This also has borrow checking implications, because the compiler can’t assume those statements actually cause flow control to leave the loop immediately


Unlike internal iterators, external iterators only run one iteration at a time, so a for loop designed for them would always be able to succeed with break and return.

I’m on the fence about supporting iterator-style adapters for traversables. On the one hand, it’s clearly possible, and potentially desirable. On the other hand, it’s probably going to be messier than iterators, as discussed by the email, and I sort of like traversable as a simple construct for “I would just like to traverse the contents”.


I would definitely like to see both internal and external iteration supported; (and I was disappointed to see ‘do’ notation dropped)

Internal iteration is interesting to me for data-parallel. par_foreach(), par_map() . If you write in this style with pure-closures then its’ easier to parallelise. This is finer-grain than concurrency(and solving different problems). But you need it in a state where you can change back & forth, since you’d tweak it for the granularity and costs that you have.

we did a lot of this manually on consoles even in the single threaded case (deep pipelines and simd). The mindset for optimising even for a single-thread was to find parallelism, and either purity or independence between invocations. Specialized versions of collections or iterators could handle padding for groups of 4 invocations or whoever. this would also suit GPGPU code.

The external iterators are great, sure. the chaining ability is great. But internal has other appeal & uses.


Apple’s Obj-C has an optimisation called “Fast Enumeration” which is like an external iterator, except the iterator returns arrays of values instead of single values. So the iterator function is called fewer times, and the ‘for’ can zoom through the returned arrays with inline code. This seems like a worthwhile optimisation, but I guess it may complicate the APIs?


This would allow a different kind of iteration than the one we have today: An iterator that passes a reference to its internals, for example a text lines iterator that only has a single buffer and shares a string slice on each iteration. This is now allowed because we guarantee that the lives of the iterator elements don’t overlap – That would be a great addition!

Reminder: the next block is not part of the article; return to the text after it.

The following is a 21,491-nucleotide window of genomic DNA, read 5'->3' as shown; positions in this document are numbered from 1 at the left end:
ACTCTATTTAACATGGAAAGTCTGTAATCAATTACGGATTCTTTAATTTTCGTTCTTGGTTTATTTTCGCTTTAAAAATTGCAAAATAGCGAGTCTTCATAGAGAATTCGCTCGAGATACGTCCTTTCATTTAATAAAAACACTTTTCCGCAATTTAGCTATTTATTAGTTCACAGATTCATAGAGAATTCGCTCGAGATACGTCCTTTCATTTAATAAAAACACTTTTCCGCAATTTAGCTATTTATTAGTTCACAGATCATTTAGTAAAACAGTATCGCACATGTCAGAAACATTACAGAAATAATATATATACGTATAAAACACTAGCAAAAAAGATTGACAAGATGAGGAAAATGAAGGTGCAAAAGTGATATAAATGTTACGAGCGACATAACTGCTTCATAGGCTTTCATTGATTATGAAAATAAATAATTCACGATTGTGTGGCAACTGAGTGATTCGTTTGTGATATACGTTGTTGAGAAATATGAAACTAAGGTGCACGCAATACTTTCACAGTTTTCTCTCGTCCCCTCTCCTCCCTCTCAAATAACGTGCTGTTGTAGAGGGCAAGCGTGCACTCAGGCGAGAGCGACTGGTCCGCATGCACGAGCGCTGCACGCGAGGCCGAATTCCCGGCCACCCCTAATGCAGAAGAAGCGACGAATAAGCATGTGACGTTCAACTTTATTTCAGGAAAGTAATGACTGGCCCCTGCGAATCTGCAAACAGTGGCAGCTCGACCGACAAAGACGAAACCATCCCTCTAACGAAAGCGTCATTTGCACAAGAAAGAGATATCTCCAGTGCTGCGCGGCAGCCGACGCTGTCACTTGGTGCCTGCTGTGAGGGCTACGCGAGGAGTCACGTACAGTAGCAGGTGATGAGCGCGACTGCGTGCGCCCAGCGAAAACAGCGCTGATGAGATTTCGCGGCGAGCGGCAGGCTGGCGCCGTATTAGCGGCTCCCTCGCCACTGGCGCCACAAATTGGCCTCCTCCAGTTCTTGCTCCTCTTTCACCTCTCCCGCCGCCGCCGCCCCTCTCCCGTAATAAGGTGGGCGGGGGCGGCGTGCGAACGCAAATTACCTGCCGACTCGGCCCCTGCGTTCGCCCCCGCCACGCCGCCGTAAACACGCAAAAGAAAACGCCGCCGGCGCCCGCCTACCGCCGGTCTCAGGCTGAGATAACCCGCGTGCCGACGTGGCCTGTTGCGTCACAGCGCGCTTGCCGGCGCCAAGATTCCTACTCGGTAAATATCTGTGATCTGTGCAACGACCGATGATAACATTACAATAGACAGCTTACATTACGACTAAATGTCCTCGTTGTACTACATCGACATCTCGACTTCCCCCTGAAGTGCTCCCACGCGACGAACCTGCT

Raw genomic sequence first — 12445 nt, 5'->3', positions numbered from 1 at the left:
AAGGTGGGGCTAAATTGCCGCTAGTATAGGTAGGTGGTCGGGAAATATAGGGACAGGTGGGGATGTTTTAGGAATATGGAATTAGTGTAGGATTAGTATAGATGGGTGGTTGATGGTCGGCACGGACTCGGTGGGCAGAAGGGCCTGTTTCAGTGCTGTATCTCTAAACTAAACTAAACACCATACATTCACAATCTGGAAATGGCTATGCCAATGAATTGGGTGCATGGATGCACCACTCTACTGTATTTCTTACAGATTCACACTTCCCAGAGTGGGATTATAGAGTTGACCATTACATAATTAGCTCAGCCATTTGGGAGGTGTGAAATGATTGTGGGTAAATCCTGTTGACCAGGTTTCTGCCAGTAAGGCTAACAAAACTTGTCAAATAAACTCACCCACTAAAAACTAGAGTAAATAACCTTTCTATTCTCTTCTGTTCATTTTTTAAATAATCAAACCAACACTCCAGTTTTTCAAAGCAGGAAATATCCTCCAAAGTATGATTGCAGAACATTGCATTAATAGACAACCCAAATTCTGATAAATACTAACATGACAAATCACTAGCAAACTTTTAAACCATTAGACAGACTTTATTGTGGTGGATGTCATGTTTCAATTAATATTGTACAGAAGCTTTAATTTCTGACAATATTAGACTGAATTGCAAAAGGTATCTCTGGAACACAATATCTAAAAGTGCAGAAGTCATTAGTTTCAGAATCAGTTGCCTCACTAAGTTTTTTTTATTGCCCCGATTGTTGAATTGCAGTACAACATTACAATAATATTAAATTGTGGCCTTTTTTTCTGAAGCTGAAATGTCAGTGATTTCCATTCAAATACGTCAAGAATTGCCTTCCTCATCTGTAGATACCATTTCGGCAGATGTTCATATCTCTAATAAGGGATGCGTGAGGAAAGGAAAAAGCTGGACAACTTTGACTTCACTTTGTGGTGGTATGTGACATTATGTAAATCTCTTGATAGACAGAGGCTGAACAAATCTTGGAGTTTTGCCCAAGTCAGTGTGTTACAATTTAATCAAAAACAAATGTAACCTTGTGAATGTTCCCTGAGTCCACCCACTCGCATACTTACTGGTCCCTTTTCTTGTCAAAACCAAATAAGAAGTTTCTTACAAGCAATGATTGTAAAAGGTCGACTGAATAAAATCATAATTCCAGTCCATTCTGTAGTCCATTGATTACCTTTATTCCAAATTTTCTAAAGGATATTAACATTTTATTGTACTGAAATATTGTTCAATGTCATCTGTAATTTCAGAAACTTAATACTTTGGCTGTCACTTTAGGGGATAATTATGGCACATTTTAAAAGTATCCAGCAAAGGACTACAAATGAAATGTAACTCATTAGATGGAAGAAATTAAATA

Why three traits though? That’s like spilling the type parameterization into the structure of the traits.

trait Traversable<A> {
    fn advance(self, |A| -> bool) -> bool;

this should be enough – you can implement

  • Traversable<&A> for &Vec<A> and for &[A]
  • Traversable<&str> for &mut BufferedReader and so on


Because we want to have structures that have all three kinds of internal iteration, and the names would conflict if they just implemented the same trait 3 times with different bounds. Also the self argument is different in each one. I don’t think you can genericize one function in a way that that’d work?

This strikes me as bad, because it suggests that the structure stores the iterator on itself.


Most types today already have different kinds of iterators, not just &, &mut and by-value, but also range iterators in the TreeMap etc. Either way there will be more traversals possible than available method names in the trait.

That said, I think you have a point, and I think that my proposal wouldn’t work very well with &mut X as the Self type.


After discussing this with the devs, this proposal is a pretty strong No.

I suggest that anyone who believes this to be truly useful outside of the fact that “it would be handy to have right now or for 1.0”, provide a rigorous argument for the value of internal iteration.

Personally, I just wanted it to shim in generic iteration, so I’ve got nothing left to say on the matter.


provide a rigorous argument for the value of internal iteration.

it’s more suited to parallelism and you might not parallelise everything simultaneously. you write it in a form where it can be parallelized - then you profile it to determine the correct granularity and type of parallelising. (threading? SIMD? GPGPU?). then swap .par_*() iterators as appropriate

I don’t see why you’d want to impose “everything should be internal” or “everything should be external”. Surely the language should provide both tools, and you choose whats appropriate.

They handle different cases.


Does the println!() with a {} matcher cover the ‘toString()’ usecase?

To be more concrete, can we get away with not defining a method that gives an easy-to-visualize view into the collection because the println() macro will display these different collections in a uniform way to the user (ie me, when I am debugging).